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Citizen Legislator

A sweeping reform of Congress proposed by an anonymous author online.

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The blueprint for taking back our country.

  • Jan 28, 2010
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"Government is not reason;  it is not eloquence;  it is force!  It is a dangerous servant and a terrible master."  -- George Washington

Please take a moment to read the proposed "Congressional Reform Act of 2010" that can be found in the Wiki just to the right of this review.  It seems that this short and succinct manifesto has become the rallying cry for conservatives and Tea Party members all across America.  This is a proposal written by an anonymous author that is circulating all over the internet.  The odds are that Congress would never even consider a sensible proposal such as this one.  It seems that basic common sense is a virtue that is sorely lacking among leaders in both political parties Washington D.C. these days.  These people simply cannot be trusted.  Now if you are on the liberal/progressive side of the political fence and are wondering what kind of ideas are driving the agenda on the other side then I believe that the simple and forthright  ideas contained within "The Congressional Reform Act of 2010" will tell you in a nutshell.  

The Congressional Reform Act would contain a total of  8 provisions, all of which would probably be strongly endorsed by those who drafted our Constitution and Bill of Rights. Clearly, the Congress has the lowest approval rating of any entity in our government right now.  People are sick and tired of the fact so many politicians in both parties have essentially made elected office a lifelong career. Rather, our Founding Fathers envisioned citizen-legislators who at great personal sacrifice would serve for a limited period of time and then return to private life.  What we have instead is a Congress chock full of career politicians who are totally out of touch with the wants, needs and values of the majority of the American people.  "The Congressional Reform Act of 2010" addresses this problem by proposing reasonable term limits for all members of Congress.  I can think of no good reason why any one individual should serve in the House or the Senate for more than 12 years.  Meanwhile, conservatives are also exasperated with the fact that Congress can give themselves generous pay raises, have their own seperate Retirement Fund, and frequently choose to make themselves exempt from the laws they impose of the rest of us.  There is so much hypocisy here!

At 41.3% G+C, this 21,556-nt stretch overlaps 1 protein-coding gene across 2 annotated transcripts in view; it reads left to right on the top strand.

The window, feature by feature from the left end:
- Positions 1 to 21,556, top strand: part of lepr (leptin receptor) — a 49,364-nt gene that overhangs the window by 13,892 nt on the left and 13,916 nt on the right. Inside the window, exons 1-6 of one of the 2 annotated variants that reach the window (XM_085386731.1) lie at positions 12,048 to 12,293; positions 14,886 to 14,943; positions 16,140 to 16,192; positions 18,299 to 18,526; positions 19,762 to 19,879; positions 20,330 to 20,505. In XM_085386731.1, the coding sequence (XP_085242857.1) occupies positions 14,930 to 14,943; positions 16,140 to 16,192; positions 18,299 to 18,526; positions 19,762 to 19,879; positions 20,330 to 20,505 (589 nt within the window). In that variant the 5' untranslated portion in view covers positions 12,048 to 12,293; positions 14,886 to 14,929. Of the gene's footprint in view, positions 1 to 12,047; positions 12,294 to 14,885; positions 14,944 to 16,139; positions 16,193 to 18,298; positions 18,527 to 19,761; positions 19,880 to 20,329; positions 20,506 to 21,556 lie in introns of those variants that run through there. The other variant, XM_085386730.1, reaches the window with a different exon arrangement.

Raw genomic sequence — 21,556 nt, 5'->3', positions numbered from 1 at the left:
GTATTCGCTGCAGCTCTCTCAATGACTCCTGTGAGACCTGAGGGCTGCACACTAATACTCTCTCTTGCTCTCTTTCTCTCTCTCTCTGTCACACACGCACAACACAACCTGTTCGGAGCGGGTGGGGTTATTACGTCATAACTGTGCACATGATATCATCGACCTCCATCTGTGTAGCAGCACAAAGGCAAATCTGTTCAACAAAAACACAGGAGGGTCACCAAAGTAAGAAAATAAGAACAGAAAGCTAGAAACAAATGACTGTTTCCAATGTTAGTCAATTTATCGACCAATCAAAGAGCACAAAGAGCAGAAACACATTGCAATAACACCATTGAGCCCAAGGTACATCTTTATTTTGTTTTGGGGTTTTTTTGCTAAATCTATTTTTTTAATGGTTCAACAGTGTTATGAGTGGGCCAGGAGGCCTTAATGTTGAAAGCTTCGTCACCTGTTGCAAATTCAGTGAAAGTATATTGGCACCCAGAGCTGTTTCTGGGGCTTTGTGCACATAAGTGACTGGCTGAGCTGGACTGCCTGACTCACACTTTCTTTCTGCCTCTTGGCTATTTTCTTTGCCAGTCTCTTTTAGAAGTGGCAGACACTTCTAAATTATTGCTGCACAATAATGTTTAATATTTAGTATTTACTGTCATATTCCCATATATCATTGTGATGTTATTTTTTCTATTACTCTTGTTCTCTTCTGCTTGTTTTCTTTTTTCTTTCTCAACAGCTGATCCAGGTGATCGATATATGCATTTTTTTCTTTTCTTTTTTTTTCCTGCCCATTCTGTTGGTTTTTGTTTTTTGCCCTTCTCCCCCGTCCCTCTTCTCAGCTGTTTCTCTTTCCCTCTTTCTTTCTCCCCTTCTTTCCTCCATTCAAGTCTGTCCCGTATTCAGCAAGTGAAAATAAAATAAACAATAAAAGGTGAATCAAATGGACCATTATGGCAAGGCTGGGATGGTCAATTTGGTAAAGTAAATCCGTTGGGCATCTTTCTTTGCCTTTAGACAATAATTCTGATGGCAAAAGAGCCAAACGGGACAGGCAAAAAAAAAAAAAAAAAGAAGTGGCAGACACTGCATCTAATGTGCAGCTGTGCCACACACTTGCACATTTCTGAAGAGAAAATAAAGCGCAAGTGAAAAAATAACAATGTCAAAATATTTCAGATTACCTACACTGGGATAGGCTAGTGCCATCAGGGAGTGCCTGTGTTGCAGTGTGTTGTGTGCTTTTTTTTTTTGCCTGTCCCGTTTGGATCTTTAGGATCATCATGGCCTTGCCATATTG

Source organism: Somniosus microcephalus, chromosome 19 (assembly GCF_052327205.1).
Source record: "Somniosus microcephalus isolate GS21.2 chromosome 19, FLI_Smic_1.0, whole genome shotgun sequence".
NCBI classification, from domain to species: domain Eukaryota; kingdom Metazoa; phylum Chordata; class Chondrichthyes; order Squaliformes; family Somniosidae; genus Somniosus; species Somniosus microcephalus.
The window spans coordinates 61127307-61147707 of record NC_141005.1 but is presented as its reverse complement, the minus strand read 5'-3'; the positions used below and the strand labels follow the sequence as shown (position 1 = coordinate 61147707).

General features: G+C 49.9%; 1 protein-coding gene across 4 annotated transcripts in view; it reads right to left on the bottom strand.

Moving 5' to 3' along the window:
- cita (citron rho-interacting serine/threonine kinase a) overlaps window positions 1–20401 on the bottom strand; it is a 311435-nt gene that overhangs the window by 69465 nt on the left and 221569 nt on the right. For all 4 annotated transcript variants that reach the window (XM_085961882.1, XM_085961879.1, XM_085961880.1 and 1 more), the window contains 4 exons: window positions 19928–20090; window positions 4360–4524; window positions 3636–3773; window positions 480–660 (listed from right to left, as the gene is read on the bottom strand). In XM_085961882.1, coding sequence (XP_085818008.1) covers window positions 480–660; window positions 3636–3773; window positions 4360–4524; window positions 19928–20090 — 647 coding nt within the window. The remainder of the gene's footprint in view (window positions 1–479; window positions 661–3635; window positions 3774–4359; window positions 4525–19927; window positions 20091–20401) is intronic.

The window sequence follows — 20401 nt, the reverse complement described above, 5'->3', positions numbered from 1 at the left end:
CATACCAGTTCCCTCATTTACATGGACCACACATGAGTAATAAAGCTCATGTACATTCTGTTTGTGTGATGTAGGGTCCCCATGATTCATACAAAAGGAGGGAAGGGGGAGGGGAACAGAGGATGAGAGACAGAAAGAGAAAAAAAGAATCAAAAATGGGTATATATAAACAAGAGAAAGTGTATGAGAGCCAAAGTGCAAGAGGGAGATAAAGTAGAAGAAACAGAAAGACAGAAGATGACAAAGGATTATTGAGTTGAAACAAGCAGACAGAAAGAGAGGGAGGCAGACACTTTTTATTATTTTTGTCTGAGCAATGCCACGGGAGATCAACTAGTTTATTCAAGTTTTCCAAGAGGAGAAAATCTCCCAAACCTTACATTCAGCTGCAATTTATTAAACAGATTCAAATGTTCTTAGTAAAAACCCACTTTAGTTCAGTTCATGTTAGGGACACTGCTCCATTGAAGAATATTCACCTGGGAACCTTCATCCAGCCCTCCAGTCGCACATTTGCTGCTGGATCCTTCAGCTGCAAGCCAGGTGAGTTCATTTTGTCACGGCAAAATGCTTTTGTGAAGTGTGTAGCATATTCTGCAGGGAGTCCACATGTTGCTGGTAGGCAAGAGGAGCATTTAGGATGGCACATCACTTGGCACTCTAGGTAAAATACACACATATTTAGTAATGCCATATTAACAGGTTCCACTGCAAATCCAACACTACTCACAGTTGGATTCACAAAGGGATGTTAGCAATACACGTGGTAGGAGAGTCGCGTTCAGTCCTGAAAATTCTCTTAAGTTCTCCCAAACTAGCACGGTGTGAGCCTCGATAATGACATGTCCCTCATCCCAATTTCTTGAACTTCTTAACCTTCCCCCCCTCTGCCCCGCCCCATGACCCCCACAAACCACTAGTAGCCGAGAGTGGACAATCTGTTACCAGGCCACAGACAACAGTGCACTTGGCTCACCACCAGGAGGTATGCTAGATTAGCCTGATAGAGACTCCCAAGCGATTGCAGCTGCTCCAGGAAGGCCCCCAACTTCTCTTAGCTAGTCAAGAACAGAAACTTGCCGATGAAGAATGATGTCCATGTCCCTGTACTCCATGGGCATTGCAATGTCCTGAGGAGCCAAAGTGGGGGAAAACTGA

"The Congressional Reform Act of 2010" addresses each and every one of these nagging issues.  I only wish that someone in Congress would have the intestinal fortitude to formally introduce this proposal.

As I mentioned at the outset I  would ask each and every person who reads this review to take just a brief moment to read "The Congressional Reform Act of 2010".  These are the kinds of meaningful reforms being called for by people all across America.   Is this a radical proposal?  Do you disagree with any of the provisions?  If so, which ones and exactly what are your objections?  It seems to me that people from all walks of life and all sides of the political spectrum should be able to agree on something like this.  The election of Scott Brown to the U.S. Senate from Massachusetts is an indicator of the kind of deep seated unrest that is lurking amongst a large segment of the electorate in this country.  Look out because a sleeping giant has been awakened!  Suddenly what seemed utterly impossible seems quite doable and efforts are underway to recruit 500 more Scott Brown's to run for Congressional seats in every state in this union.  In my own state of Rhode Island Representative Patrick Kennedy, heretofore considered unbeatable is facing a stiff Republican challenge for his seat and now another Democrat is considering challenging him in a primary. This would have been considered unthinkable just one year ago.  Just in case you haven't noticed conservatives are mobilizing at a clip not seen since Reagan and this does not bode well for Democrats in the November elections.